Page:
We wish Nick Mangold a quick rehab on injured reserve and into the offseason and a return to form in 2017. But his departure gives us a chance to reflect on what can arguably be called the five "eras" of Jets center.
It could be luck or foresight or a mixture of both, but the franchise has had a remarkable run of centers from the Sixties to today, with very little buffer from one to the next.
It began with John Schmitt, the free agent from Hofstra who took over the pivot in Joe Namath's first full year as the starting QB in 1966 and held it without missing a game through 1973.
Next up: Joe Fields, the Jets' 14th-round pick from Widener, who took over the job midway through his second season of 1976 and held it with few hiccups for the next decade.
Then came Jim Sweeney's turn. Sweeney, a second-round pick out of Pitt in '84, started at LG and LT his first four seasons. Ultimately he moved to the middle and didn't depart until after the '94 season.
After a brief hiatus, Kevin Mawae arrived as an unrestricted free agent in 1998 and masterfully took over the center position until an elbow injury in 2005.
Mawae's 125 consecutive starts including playoff games is the Jets' center standard, and Mangold almost matched it. Starting as a rookie on opening day in 2006, Mangold went 89 starts before an ankle injury sidelined him for two games in '11, then reeled off another 59 before another rest.
|* Seasons||Jets Gms||Center||Starts||Long Strk||ProBowls *|
40/40 VisionWas Monday night's game a tiring one for Robby Anderson, the free agent rookie WR who was targeted a career-high 12 times vs. the Colts?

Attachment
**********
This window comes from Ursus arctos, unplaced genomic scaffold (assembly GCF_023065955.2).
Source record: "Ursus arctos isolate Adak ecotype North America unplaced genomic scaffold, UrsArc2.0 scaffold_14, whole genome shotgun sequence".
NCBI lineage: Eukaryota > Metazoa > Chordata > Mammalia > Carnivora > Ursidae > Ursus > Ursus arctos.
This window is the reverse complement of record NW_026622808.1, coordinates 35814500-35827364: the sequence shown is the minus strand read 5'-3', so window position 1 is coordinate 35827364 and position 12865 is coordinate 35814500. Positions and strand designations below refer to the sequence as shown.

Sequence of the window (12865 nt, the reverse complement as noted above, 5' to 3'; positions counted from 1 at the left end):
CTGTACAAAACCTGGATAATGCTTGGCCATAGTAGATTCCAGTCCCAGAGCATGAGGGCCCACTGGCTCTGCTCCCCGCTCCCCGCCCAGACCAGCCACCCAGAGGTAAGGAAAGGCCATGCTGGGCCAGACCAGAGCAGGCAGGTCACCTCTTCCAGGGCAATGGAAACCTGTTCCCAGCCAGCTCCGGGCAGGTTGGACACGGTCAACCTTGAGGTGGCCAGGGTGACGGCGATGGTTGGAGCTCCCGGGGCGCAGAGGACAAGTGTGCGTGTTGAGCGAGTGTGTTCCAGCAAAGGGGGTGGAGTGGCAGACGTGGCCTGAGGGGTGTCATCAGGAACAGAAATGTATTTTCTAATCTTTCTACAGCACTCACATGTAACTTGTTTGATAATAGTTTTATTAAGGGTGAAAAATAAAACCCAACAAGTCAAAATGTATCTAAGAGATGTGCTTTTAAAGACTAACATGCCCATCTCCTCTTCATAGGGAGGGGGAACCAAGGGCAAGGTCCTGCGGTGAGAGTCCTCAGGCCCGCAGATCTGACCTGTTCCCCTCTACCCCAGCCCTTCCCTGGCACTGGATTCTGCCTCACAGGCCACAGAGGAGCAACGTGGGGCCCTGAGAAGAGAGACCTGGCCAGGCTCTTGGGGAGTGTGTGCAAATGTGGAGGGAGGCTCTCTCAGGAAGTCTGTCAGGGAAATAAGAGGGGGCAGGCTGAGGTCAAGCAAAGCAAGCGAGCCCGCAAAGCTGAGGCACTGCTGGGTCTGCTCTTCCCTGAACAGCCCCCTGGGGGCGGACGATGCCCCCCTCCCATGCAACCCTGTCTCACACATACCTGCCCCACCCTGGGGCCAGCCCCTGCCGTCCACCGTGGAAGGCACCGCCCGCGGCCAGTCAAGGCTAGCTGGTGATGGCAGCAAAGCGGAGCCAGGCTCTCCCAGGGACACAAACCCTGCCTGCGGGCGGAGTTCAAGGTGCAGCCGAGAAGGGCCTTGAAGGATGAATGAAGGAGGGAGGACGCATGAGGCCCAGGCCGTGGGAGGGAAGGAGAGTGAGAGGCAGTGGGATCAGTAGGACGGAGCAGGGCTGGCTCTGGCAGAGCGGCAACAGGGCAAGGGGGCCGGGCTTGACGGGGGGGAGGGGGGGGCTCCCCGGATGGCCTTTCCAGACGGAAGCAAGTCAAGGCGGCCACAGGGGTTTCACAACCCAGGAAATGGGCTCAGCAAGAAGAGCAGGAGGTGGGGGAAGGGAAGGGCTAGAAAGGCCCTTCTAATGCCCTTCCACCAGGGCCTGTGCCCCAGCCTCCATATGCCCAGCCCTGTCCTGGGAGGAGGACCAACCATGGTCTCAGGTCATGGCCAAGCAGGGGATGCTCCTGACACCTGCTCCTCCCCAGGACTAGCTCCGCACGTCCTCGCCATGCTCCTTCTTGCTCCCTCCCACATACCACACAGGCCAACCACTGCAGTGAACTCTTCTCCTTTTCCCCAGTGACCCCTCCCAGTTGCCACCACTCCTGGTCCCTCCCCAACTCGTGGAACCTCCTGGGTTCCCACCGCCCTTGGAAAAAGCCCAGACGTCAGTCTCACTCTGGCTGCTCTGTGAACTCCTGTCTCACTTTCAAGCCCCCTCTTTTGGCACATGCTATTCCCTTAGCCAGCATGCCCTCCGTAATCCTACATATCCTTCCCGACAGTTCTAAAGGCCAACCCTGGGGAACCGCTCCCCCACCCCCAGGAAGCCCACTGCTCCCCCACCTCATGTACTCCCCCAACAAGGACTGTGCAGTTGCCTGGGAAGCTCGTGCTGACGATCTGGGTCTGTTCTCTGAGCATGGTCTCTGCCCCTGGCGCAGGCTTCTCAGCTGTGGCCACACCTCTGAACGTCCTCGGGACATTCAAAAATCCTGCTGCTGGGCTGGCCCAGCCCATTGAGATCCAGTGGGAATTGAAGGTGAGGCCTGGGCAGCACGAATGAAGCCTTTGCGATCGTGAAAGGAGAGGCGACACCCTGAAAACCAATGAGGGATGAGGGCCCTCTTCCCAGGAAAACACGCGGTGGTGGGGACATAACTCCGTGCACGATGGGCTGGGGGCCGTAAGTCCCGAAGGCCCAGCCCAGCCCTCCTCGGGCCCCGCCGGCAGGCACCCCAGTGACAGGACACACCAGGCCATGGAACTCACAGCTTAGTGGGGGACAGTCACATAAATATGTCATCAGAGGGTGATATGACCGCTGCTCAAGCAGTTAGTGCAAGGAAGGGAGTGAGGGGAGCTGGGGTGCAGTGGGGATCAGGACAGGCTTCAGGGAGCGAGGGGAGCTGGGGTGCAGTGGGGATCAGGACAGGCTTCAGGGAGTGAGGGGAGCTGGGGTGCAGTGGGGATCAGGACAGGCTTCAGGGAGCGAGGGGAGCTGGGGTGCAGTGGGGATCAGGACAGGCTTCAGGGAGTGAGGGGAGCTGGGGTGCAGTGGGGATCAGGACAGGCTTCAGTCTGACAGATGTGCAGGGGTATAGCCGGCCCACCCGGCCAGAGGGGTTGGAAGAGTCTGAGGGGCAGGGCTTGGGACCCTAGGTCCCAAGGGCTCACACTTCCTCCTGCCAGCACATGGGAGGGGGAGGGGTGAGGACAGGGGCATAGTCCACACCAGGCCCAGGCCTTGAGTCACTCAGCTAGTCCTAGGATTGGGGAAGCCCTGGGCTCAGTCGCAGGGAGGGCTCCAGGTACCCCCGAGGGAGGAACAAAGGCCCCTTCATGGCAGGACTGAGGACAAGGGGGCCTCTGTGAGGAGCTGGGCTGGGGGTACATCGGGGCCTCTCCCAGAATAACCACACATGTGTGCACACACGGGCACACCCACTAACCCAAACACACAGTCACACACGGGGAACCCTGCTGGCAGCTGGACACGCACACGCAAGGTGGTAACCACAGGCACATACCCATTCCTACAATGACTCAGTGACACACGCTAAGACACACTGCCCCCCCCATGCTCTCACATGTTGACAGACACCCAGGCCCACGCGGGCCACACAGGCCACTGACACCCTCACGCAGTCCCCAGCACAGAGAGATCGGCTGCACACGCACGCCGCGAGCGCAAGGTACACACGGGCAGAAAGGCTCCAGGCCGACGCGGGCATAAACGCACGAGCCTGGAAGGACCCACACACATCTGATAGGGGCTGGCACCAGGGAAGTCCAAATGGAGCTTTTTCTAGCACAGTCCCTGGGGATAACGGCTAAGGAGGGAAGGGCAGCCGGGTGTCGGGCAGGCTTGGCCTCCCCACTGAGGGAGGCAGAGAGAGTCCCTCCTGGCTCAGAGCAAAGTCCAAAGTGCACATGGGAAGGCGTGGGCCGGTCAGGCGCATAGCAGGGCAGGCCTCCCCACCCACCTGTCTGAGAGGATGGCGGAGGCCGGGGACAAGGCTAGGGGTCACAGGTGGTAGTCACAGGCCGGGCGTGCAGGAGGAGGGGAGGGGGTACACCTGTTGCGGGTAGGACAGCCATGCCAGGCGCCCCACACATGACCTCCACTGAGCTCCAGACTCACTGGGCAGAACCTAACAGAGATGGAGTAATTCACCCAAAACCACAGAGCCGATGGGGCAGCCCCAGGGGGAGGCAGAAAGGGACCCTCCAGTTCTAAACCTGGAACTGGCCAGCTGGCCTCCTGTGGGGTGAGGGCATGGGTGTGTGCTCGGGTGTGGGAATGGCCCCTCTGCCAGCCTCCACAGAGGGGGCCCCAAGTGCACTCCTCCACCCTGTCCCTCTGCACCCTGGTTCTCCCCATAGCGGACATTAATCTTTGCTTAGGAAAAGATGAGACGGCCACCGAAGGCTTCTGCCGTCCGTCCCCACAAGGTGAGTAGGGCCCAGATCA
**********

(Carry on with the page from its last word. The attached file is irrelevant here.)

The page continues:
"Kinda," Robby admitted, "but I love this. I'm going to go till I fall out."
Anderson fell down once, but that was a good thing — he tumbled to the turf with the 40-yard TD strike from Bryce Petty in the fourth quarter, his first pro TD grab.
And with that catch, Anderson and Petty, coupled with Matt Forte and Ryan Fitzpatrick, who found each other on a 40-yard catch-and-run in the second quarter, earned a distinction in franchise history. It was only the fourth time the Jets had at least two 40-yard completions in a game thrown by two different quarterbacks. The first three:
■ In the 1962 opener at Oakland, starter Butch Songin hit none other than Don Maynard with a third-quarter longball for a 64-yard touchdown. But Lee Grosscup replaced Songin before and after and found Art Powell with 80- and 64-yard touchdown strikes.
■ Six years later, Joe Namath and Maynard hooked up with Maynard for a 54-yard score, then rested as Babe Parilli came in and connected with Bake Turner (40-yard TD) and Maynard (47-yard TD).
■ This pass oddity didn't happen for the next 40 years, then it occurred on back-to-back pass plays in the 2009 AFC Championship Game at Indianapolis. Mark Sanchez aired out a 40/40 ball (40 yards in the air, 40 after the catch) for an 80-yard score to Braylon Edwards. The next throw by the Jets was by Brad Smith, off a direct snap, for a 45-yard completion to Jerricho Cotchery.